Bob Parks and Achiem Leistner kept me sane as I worked to finish my PhD research. Glenn Boreman and Jim Harvey were great friends and sounding boards. And I have had three great supervisors who always placed the needs of employees above their own: Robert Harned, Victor Bennett, and W. Scott Smith.

Then there is SPIE. SPIE has been the village, the community in which I have come of age. SPIE is my professional family. SPIE is where I make and renew my personal and professional friendships.

For helping me become active in SPIE, credit goes to Sue Davis, the former director of SPIE meetings and exhibitions; Terry Montonye, a former technical director at SPIE; Kevin Harding, the 2007 SPIE president; and Bob Fischer, the 1984 SPIE president.

Finally, there is my wife, Karen. She is my emotional rock upon which the foundation of my professional career is built.

How did you first get involved with SPIE?

I first joined SPIE (and OSA) in 1979 when I started grad school. The UA Optical Sciences Center faculty expected professional society membership and participation.

The first SPIE meeting I attended was San Diego in 1980 (the 25th Anniversary of the LASER meeting). Bob Shannon had secured a number of $125 travel grants from SPIE and lodging arrangements at the University of California, La Jolla. In exchange, we students worked as audio-visual assistants changing slide trays on projectors. It was a great experience.

Working the conference forced me pay attention to the presentations, and I saw my professors functioning in the SPIE community.

logo for SPIE Astronomical Telescopes and InstrumentationI have not missed a single San Diego meeting since 1980. And since joining NASA, I have attended every SPIE Astronomical Telescopes + Instrumentation meeting since 2000.

I felt at home with the combination of technical discourse and socialization that is SPIE.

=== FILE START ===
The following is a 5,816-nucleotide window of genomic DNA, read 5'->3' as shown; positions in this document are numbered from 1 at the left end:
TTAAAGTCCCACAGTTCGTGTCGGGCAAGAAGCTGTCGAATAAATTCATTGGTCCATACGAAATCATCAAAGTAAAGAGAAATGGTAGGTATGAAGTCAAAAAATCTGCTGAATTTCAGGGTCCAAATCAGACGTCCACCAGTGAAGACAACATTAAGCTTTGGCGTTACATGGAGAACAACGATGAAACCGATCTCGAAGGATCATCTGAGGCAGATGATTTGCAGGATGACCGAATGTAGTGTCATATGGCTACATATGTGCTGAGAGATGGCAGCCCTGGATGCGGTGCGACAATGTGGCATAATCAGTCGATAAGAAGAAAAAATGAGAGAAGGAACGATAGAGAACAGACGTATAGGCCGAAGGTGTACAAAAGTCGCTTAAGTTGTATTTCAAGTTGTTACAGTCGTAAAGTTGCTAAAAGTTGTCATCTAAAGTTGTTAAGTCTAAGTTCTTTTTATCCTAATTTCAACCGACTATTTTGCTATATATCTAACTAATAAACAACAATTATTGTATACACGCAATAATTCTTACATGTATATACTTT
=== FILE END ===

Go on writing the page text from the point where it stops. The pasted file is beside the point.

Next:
During my undergraduate days at Wittenberg University, I had been the Society of Physics Students Chapter President for two years. Therefore, I wanted to jump immediately into SPIE. I started to pester my professors, advisers, employers, and anyone associated with SPIE to let me help organize a conference.

Of course they all refused. And, looking back, it was obvious why. I didn't have an independent network of colleagues from which to solicit papers.

Finally, Sue Davis put me on the SPIE Exhibitor Committee, Bob Fischer added me to his OE Reports Editorial Advisory Committee, and Terry Montonye put me on the 1990 Optical Metrology III Conference committee which lead to the 1991 Interferometry Conference committee (I am still on the Interferometry committee).

In 1992, Kevin Harding took me under his wing for several cycles as co-chair of his Industrial Optical Sensing and Metrology Conference, and that's how I learned how to be a conference chair. Then in 1994, I co-chaired the Advanced Optical Manufacturing and Testing Conference. I ran that conference from 1994 until 2005.

In 2001, I was honored to be elevated to SPIE Fellow status and in 2005, I was honored to be elected to the Board of Directors. From 2006 to 2012, I had the pleasure to represent SPIE as a vice president of the International Commission for Optics.

Finally, I was humbled in 2012 when elected to the SPIE Presidential chain.

My only regret after 34 years of being an SPIE member is that I didn't buy a lifetime SPIE membership.

Hopefully, my son Mark will buy such a membership once he finishes his graduate studies and is no longer eligible for the student member discount.

Why do you continue to be active in SPIE?

Beyond the obvious reason that it is great for my professional career, the reason I do what I do for the SPIE community is because of the example established for me by those whom I respect.